onsdag 14 januari 2015

The Radiating Atom 11: Connection to String Theory

Michio Kaku: In string theory, all particles are vibrations on a tiny rubber band; physics is the harmonies on the string; chemistry is the melodies we play on vibrating strings; the universe is a symphony of strings, and the 'Mind of God' is cosmic music resonating in 11-dimensional hyperspace.

We have been led to a alternative formulation of Schrödinger's equation as a second order wave equation in terms of a real-valued wave function $\psi =\psi (x,t)$ depending on a space coordinate $x$ and time $t$ (here for a one electron atom or ion):
  • $\frac{\partial^2\psi}{\partial t^2} + H^2\psi =0$,          (1)
where $H = -\frac{1}{2}\Delta + V(x)$ is a Hamiltonian with $\Delta$ the Laplacian and $V(x)$ a potential (with $V(x)=-\frac{1}{\vert x\vert}$ in the basic case of the Hydrogen atom and normalizing to atomic units).  

In the model case of one space dimension and $V(x) = 0$,  Schrödinger's equation (1) takes the form
  • $\frac{\partial^2\psi}{\partial t^2} + \frac{1}{4}\frac{\partial^4\psi}{\partial x^4} =0$,  
which can be interpreted as a model of a vibrating thin elastic beam. We compare with the basic model of a vibrating elastic string:
  • $\frac{\partial^2\psi}{\partial t^2} - \frac{\partial^2\psi}{\partial x^2} =0$,  
This is also the basic model of string theory (cf. (3.31) here or here) as modern fundamental physics supposedly describing a subatomic world on Planck scales of $10^{-35}$ m.

We thus find a second order in time wave equation to be a basic model of physics on all scales, from macroscopic, over atomic to extremely subatomic scales. 

We know that a macroscopic wave equation expresses a force balance, a balance of 
  • inertial forces proportional to $\frac{\partial^2\psi}{\partial t^2}$ with $\psi (x,t)$ interpreted as a displacement at position $x$ at time $t$,
  • elastic forces proportional to $\frac{\partial^2\psi}{\partial x^2}$ or $\frac{\partial^4\psi}{\partial x^4}$. 
It is natural to interpret also an atomic and subatomic wave equation as a force balance. This opens to interpret Schrödinger's equation in the form (1) as a force balance. In the previous post we saw that this naturally opens to extension to atomic radiative absorption and emission under forcing.  We compare with the standard complex first oder form of Schrödinger's equation $i\frac{\partial\psi}{\partial t}+H\psi =0$,  for which a physical interpretation is missing.

We know that a wave equation can be viewed to express in mathematical terms stationarity of an action integral as an integral in space and time of a Lagrangian $L(\psi )$, which for an elastic string takes the form
  • $L(\psi )=\frac{1}{2}(\frac{\partial^2\psi}{\partial t^2})^2-\frac{1}{2}(\frac{\partial^2\psi}{\partial x^2})^2$.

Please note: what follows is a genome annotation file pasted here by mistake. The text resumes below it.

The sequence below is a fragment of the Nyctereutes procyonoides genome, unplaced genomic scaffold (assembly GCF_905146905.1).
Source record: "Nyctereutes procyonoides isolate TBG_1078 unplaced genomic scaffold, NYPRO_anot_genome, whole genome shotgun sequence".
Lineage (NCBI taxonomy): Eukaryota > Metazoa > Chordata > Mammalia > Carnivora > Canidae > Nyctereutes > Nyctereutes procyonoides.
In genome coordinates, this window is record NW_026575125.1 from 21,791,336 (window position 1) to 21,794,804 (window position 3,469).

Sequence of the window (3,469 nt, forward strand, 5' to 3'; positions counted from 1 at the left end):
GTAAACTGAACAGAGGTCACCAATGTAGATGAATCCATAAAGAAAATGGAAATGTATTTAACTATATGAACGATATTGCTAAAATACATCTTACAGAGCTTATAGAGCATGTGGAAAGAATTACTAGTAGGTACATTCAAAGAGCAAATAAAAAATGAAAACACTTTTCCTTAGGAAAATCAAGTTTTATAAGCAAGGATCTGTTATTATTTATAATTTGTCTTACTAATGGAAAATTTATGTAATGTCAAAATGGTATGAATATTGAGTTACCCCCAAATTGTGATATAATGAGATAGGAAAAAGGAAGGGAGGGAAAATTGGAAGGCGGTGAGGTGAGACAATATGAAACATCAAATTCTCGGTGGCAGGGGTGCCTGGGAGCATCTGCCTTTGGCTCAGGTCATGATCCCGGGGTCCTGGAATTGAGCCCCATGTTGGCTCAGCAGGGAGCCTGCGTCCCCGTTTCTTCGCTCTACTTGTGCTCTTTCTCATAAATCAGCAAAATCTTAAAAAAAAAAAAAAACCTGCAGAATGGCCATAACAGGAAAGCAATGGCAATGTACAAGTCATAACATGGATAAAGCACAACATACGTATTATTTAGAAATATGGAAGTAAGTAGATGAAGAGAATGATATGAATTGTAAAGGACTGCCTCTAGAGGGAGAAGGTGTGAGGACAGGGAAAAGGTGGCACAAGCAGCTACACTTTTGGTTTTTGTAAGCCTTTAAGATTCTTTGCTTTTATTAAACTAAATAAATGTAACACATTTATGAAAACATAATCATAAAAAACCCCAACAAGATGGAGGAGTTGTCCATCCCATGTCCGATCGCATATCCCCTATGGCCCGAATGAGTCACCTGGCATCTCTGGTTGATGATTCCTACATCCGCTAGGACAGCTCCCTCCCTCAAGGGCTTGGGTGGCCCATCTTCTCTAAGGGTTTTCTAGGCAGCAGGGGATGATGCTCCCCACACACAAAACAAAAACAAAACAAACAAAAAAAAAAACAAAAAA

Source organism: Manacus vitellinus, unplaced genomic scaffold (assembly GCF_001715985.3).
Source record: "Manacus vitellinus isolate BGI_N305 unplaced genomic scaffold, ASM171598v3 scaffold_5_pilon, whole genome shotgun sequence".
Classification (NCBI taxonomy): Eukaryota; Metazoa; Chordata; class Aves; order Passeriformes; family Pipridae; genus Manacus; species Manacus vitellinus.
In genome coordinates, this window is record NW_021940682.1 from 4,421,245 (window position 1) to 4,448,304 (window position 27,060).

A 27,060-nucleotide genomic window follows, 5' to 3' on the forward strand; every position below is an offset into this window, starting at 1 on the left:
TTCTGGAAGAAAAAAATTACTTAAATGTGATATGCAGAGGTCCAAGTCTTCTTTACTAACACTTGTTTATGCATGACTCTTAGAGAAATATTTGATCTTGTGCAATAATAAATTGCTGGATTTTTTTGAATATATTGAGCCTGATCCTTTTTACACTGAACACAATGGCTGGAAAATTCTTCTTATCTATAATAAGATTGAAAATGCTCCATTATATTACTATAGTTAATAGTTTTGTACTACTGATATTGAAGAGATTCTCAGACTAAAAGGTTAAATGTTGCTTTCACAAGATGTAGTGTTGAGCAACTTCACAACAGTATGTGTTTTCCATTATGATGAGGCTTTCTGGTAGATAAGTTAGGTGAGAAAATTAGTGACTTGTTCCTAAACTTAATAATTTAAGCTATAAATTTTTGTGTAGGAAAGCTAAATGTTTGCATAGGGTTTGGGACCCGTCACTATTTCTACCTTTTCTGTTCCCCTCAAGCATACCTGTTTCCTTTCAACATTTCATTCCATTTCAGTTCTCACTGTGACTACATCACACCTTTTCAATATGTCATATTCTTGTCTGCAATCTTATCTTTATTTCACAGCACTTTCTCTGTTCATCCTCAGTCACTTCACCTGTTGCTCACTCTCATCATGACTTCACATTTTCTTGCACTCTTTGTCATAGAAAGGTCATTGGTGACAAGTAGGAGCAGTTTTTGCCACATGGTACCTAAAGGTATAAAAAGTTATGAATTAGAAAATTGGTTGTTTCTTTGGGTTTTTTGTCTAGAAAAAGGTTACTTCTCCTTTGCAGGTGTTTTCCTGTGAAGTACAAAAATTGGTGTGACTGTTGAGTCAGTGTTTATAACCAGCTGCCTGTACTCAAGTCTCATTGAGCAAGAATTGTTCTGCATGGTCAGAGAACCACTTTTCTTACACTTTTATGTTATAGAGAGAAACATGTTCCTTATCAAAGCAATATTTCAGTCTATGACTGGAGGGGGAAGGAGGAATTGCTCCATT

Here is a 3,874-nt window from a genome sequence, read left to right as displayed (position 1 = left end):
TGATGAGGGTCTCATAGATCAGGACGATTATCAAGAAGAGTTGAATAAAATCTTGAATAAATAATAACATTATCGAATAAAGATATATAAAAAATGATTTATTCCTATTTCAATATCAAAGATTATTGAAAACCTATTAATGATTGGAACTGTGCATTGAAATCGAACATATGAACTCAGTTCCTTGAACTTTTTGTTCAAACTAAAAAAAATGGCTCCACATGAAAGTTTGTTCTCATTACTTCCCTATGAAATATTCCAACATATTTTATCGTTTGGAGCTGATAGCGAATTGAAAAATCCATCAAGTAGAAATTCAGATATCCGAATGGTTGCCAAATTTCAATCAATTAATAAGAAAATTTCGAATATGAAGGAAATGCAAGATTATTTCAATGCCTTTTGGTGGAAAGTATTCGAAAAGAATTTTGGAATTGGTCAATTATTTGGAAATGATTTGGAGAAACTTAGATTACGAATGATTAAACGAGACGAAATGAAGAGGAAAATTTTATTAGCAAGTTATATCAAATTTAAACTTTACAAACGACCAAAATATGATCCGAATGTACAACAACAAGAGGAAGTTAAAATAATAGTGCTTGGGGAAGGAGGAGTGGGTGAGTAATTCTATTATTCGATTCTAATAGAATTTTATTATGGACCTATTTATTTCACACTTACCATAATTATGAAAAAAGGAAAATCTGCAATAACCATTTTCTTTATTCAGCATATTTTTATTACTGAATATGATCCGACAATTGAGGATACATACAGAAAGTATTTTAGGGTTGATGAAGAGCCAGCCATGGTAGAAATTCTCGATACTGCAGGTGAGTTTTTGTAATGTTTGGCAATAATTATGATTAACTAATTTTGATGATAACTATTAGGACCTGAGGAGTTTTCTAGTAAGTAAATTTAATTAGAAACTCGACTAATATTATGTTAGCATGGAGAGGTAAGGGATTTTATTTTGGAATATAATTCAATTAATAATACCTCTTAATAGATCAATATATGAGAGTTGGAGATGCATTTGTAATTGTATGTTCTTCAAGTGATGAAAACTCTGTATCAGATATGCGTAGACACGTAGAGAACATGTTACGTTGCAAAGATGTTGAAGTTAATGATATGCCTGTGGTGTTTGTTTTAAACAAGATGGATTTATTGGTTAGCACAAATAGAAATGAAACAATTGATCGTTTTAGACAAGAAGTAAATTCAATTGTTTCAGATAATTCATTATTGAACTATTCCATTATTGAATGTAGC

Force balance can thus in mathematical terms be viewed to express stationarity of an action integral, but unfortunately physicists have become so impressed by this mathematical equivalence as to elevate stationarity of action to be the basic principle of physics, and then so before force balance. But stationarity of an action integral is not physics, only mathematics, because there is no physical process computing action integrals and finding stationarity, while force balance is the essence of physics, as expressed by Newton's law in terms of intertial force.  

Unfortunately, confusion of physics with mathematics has led physicists to search for Lagrangians irrespective of possible lack of physical meaning, rather than seeking wave equations expressing force balance. The formulation of Schrödinger's equation as the second order wave equation (1) is a step in the other direction towards physical meaning, understanding that mathematics is not always physics.

We are then led to interpret the wave function $\psi (x,t)$ in (1) as a displacement in space at  position $x$ and time $t$, and thus $\frac{\partial\psi}{\partial t}=\dot\psi$ as a displacement velocity. From the force balance (1) then follows conservation of the following physical entities
  1. total charge = $\frac{1}{2}\int (\psi^2+(H^{-1}\dot\psi )^2dx$
  2. total atomic energy = $\frac{1}{2}\int (\psi H\psi+\dot\psi H^{-1}\dot\psi )^2dx$ 
  3. total oscillator energy = $\frac{1}{2}\int (H\psi )^2+\dot\psi^2)dx$,    
from multiplication of (1) by $H^{-2}\dot\psi$, $H^{-1}\dot\psi$ and $\dot\psi$, respectively, and integrating in space. Note that 3. naturally connects to radiation scaling with $\nu^4$ with $\nu$ frequency, with $f\dot\psi$ representing work by forcing $f$ acting on displacement velocity $\dot\psi$, with (1) extended to forcing and radiation as in the previous post.

We are thus led interpret charge as a form of energy, and the wave function $\psi$ as a measure of charge displacement, like the displacement of an elastic string, or rather a 3d elastic body.

A true physicist would probably say that (1) is no good since since it is not Lorentz invariant and thus not relativistically correct. But is this true? Well, the speed of light is $c = 3\times 10^{18}$ m/s and, a typical frequency may be $10^{15}$ Hz, the radius of an atom typically smaller than $3\times 10^{10}$ m and so the speed $v=\vert\dot\psi\vert$ will satisfy $\frac{v}{c}\le 10^{-3}$ and thus relativistic effects appear to be very small, if any.

PS Note that in this setting there is no reason to interprete $\psi^2(x,t)$ as a probability of the presence at $(x,t)$ of the electron as particle, since $\psi^2(x,t)$ is not conserved, but instead it is $\psi^2 +(H^{-1}\dot\psi )^2$ as charge, which is conserved. The scientific gamble of viewing atom physics as microscopic roulette physics with inevitable major losses, as in the textbook version of quantum mechanics, can thus possibly be avoided, and much be gained. 

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